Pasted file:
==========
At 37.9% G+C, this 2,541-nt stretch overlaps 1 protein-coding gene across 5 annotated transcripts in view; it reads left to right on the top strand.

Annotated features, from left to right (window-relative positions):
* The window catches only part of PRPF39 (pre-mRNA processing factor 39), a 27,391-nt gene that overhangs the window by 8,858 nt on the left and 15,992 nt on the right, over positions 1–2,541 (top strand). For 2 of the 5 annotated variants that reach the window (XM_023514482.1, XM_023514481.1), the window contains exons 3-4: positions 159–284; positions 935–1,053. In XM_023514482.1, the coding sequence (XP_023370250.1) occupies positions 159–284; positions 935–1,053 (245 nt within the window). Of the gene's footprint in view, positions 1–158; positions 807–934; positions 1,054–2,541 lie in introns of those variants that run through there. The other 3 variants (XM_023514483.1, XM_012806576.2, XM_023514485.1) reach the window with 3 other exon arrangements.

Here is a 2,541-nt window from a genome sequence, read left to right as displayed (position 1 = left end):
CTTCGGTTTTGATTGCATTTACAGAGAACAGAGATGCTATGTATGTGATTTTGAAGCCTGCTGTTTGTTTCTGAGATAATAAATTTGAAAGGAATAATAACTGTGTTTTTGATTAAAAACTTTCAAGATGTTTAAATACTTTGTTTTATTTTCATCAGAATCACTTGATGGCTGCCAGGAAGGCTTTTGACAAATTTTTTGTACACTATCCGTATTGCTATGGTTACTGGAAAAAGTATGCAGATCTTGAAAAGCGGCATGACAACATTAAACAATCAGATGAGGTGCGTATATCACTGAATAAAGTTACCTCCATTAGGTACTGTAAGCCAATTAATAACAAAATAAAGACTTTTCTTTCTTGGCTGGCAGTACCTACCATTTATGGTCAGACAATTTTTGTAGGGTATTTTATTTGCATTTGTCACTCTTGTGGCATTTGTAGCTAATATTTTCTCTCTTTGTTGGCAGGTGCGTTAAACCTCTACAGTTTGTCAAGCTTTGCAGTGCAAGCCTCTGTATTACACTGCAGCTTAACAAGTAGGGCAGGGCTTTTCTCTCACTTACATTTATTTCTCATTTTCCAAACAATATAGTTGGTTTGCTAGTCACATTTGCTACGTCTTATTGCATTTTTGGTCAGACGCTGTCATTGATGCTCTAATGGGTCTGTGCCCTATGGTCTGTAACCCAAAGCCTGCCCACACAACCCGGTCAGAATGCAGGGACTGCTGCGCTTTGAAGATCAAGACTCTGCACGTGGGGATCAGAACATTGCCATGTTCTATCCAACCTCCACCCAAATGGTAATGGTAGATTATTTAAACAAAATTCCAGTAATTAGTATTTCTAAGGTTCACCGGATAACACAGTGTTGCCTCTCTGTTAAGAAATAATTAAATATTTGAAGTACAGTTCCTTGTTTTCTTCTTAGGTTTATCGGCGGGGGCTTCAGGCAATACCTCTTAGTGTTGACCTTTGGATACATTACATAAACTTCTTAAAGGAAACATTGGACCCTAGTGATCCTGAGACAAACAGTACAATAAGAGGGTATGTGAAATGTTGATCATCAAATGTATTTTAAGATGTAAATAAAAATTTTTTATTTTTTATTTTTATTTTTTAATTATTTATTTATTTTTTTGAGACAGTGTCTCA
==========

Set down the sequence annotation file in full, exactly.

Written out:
At 37.9% G+C, this 2,541-nt stretch overlaps 1 protein-coding gene across 5 annotated transcripts in view; it reads left to right on the top strand.

Annotated features, from left to right (window-relative positions):
* The window catches only part of PRPF39 (pre-mRNA processing factor 39), a 27,391-nt gene that overhangs the window by 8,858 nt on the left and 15,992 nt on the right, over positions 1–2,541 (top strand). For 2 of the 5 annotated variants that reach the window (XM_023514482.1, XM_023514481.1), the window contains exons 3-4: positions 159–284; positions 935–1,053. In XM_023514482.1, the coding sequence (XP_023370250.1) occupies positions 159–284; positions 935–1,053 (245 nt within the window). Of the gene's footprint in view, positions 1–158; positions 807–934; positions 1,054–2,541 lie in introns of those variants that run through there. The other 3 variants (XM_023514483.1, XM_012806576.2, XM_023514485.1) reach the window with 3 other exon arrangements.

Here is a 2,541-nt window from a genome sequence, read left to right as displayed (position 1 = left end):
CTTCGGTTTTGATTGCATTTACAGAGAACAGAGATGCTATGTATGTGATTTTGAAGCCTGCTGTTTGTTTCTGAGATAATAAATTTGAAAGGAATAATAACTGTGTTTTTGATTAAAAACTTTCAAGATGTTTAAATACTTTGTTTTATTTTCATCAGAATCACTTGATGGCTGCCAGGAAGGCTTTTGACAAATTTTTTGTACACTATCCGTATTGCTATGGTTACTGGAAAAAGTATGCAGATCTTGAAAAGCGGCATGACAACATTAAACAATCAGATGAGGTGCGTATATCACTGAATAAAGTTACCTCCATTAGGTACTGTAAGCCAATTAATAACAAAATAAAGACTTTTCTTTCTTGGCTGGCAGTACCTACCATTTATGGTCAGACAATTTTTGTAGGGTATTTTATTTGCATTTGTCACTCTTGTGGCATTTGTAGCTAATATTTTCTCTCTTTGTTGGCAGGTGCGTTAAACCTCTACAGTTTGTCAAGCTTTGCAGTGCAAGCCTCTGTATTACACTGCAGCTTAACAAGTAGGGCAGGGCTTTTCTCTCACTTACATTTATTTCTCATTTTCCAAACAATATAGTTGGTTTGCTAGTCACATTTGCTACGTCTTATTGCATTTTTGGTCAGACGCTGTCATTGATGCTCTAATGGGTCTGTGCCCTATGGTCTGTAACCCAAAGCCTGCCCACACAACCCGGTCAGAATGCAGGGACTGCTGCGCTTTGAAGATCAAGACTCTGCACGTGGGGATCAGAACATTGCCATGTTCTATCCAACCTCCACCCAAATGGTAATGGTAGATTATTTAAACAAAATTCCAGTAATTAGTATTTCTAAGGTTCACCGGATAACACAGTGTTGCCTCTCTGTTAAGAAATAATTAAATATTTGAAGTACAGTTCCTTGTTTTCTTCTTAGGTTTATCGGCGGGGGCTTCAGGCAATACCTCTTAGTGTTGACCTTTGGATACATTACATAAACTTCTTAAAGGAAACATTGGACCCTAGTGATCCTGAGACAAACAGTACAATAAGAGGGTATGTGAAATGTTGATCATCAAATGTATTTTAAGATGTAAATAAAAATTTTTTATTTTTTATTTTTATTTTTTAATTATTTATTTATTTTTTTGAGACAGTGTCTCA